Rolling Stone magazine, no stranger to provocative stories and controversy over the years, seems to have angered most of Boston’s residents and a lot of other Americans with its current cover.
Looking very Jim Morrison-like, Boston Marathon bombing suspect Dzhokhar Tsarnaev is pictured as subject of an in-depth cover story. Surely most of the magazine’s critics have not read the story, but it is controversial.
Perhaps the subject and treatment of Tsarnaev in this context is too close to the bombing itself. But is Rolling Stone really in crisis here? Fox and CNN hammered the story yesterday. Social media lit up — and Rolling Stone even fomented some of that attention by releasing the cover on its Facebook page.
Thus it wouldn’t seem so. Talked about and criticized, especially on social media, but not in a way that will hurt the magazine or its brand. This is not a crisis for Rolling Stone. Why not? Because this is what Rolling Stone does. Wikileaks publicizes private records; Lance Armstrong does drugs; Eliot Spitzer runs for office.
As Rem Rieder writes in USA Today: Just three years ago, Gen. Stanley McChrystal lost his job as commander of the U.S. forces in Afghanistan because of an article in Rolling Stone that featured caustic comments about President Obama by the general and his aides. Back in the 1970s, it featured the groundbreaking political coverage of gonzo journalist Hunter S. Thompson. And, speaking of mass murderers, Charles Manson was once on the cover of Rolling Stone.
The editors of Rolling Stone certainly realized the risk they decided to take, because the headline and subhed seek to balance the picture: THE BOMBER — How a Popular, Promising Student Was Failed by His Family, Fell Into Radical Islam and Became a Monster.
Among those criticizing the cover yesterday was my highly attentive public relations colleague Danielle Gerhart, who said it rubbed her the wrong way to see an alleged terrorist in the place where rock stars often reside. That’s a valid reaction for many people. Some clever folks offered the alternative you see here.
But magazine covers are made to garner attention. Rieder again: “Often it’s because they make some people uncomfortable: the breast-feeding mom on the cover of Time; a very pregnant and very naked Demi Moore on the cover of Vanity Fair; Bert and Ernie snuggling on a couch as they watch the Supreme Court justices on TV (right after the Defense of Marriage Act decision) on the cover of The New Yorker.”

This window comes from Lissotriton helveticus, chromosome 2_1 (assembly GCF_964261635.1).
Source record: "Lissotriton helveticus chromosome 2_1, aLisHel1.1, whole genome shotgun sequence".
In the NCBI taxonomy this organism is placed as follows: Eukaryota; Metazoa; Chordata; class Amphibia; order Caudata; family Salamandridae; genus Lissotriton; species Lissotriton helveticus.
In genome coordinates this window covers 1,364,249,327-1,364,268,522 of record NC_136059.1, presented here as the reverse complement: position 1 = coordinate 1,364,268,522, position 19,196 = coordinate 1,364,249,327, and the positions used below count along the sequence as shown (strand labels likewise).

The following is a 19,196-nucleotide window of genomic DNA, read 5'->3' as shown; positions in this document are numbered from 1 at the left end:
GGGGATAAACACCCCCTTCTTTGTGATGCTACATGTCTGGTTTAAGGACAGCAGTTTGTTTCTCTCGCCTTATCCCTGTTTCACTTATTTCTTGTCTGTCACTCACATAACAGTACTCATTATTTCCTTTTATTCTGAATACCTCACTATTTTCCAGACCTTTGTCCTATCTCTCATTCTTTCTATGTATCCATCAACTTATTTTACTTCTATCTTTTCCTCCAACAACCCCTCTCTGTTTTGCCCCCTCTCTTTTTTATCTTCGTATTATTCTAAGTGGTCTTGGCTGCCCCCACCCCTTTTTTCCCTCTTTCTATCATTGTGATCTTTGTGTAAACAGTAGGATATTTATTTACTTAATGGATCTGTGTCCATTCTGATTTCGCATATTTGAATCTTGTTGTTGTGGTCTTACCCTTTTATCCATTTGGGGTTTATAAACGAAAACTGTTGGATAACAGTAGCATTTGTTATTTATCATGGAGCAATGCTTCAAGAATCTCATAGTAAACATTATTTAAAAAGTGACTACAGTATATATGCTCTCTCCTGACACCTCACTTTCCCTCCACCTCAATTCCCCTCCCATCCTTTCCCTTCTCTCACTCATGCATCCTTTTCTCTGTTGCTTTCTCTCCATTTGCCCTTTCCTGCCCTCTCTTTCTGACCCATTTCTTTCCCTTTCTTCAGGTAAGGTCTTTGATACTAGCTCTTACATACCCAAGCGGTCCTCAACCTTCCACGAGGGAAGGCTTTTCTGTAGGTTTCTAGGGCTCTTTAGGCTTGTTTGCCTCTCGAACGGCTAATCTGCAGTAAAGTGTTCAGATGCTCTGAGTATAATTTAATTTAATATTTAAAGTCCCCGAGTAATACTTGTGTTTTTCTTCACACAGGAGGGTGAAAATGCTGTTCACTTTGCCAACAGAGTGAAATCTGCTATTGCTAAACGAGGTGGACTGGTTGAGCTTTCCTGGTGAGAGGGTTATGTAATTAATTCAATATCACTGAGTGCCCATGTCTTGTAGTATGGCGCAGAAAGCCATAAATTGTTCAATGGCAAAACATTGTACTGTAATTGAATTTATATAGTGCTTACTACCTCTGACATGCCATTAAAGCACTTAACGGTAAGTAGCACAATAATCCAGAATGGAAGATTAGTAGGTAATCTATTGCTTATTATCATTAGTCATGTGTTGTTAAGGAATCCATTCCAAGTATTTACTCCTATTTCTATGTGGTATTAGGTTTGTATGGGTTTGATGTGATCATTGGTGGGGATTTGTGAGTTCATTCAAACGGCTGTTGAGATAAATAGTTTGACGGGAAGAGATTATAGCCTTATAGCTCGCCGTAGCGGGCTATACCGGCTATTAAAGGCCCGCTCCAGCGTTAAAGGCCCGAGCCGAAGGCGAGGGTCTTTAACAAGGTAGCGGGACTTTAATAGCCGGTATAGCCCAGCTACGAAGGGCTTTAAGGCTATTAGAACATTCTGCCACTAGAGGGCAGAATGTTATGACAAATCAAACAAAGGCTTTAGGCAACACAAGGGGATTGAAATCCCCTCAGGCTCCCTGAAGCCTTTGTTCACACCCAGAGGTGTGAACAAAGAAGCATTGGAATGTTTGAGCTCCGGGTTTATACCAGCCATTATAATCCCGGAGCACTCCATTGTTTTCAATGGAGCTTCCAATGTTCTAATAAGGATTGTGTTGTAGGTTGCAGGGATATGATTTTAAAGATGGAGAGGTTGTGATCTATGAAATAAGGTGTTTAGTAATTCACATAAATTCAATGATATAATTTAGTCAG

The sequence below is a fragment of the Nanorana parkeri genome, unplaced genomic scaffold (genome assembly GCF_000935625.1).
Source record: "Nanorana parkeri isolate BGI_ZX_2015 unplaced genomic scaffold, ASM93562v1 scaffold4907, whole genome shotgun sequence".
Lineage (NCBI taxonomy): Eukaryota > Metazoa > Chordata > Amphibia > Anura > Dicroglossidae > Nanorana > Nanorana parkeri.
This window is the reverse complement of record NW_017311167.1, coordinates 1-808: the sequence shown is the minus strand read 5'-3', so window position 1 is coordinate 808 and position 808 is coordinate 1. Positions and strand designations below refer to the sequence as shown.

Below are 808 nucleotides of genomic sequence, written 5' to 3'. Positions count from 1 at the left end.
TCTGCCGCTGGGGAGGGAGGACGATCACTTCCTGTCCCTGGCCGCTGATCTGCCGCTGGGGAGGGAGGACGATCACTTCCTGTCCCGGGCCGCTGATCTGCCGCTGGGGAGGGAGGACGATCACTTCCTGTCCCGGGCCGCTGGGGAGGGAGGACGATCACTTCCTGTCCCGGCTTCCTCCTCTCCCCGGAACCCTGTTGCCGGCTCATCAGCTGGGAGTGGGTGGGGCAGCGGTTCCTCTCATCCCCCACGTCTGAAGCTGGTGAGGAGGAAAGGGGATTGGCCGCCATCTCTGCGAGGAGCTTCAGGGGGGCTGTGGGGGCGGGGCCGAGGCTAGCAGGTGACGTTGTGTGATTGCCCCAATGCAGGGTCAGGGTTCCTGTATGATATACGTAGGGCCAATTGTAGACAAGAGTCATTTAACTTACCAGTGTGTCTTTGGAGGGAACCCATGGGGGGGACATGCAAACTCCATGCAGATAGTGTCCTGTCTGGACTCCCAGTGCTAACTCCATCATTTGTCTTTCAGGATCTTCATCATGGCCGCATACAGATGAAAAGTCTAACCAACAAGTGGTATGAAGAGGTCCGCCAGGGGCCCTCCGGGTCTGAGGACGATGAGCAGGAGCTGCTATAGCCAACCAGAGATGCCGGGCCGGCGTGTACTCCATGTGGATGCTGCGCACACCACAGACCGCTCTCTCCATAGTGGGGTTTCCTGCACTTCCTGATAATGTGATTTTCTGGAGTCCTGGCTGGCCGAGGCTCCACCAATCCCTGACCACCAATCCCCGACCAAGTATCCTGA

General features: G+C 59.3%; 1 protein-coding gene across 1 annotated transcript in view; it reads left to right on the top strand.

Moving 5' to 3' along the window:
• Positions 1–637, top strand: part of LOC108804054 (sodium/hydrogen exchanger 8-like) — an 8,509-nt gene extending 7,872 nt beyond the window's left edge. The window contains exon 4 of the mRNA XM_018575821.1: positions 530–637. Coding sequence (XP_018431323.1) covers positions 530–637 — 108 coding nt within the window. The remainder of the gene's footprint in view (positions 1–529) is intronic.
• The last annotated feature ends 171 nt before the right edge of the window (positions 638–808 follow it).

The difference between a crisis and a controversy can be a valuable lesson. There are reactions and plans to activate for the former that are unnecessary for the latter. A crisis halts business as usual until the crisis ebbs. You can’t breathe or think about routine matters. It’s all consuming. A controversy is a blip.
Rolling Stone is ranked 53rd among American magazines with a circulation of 1.4 million. Its circulation peaked in 2006 at 1.5 million. A print magazine is struggling to survive in difficult times, sell more copies at the newsstand, but it’s not in crisis. Robin Abcarian offers a spirited defense in The Los Angeles Times.
In the end, the cover will likely meet its mission, to drive greater readership and maybe sell more subscriptions.
The content of this blog is about crisis management and mismanagement in a digital age. It originates with Steve Bell, who spent 30 years as a journalist for the Associated Press and in four top editor positions at The Buffalo News. He is now Partner/Director of Public Affairs at Eric Mower + Associates, one of the nation’s largest independent advertising, integrated marketing and public relations agencies, with seven offices in the Northeast and Southeast. Learn more about EMA at http://www.mower.com. Steve’s blog is based on his own opinions and does not represent the views or positions of Eric Mower + Associates.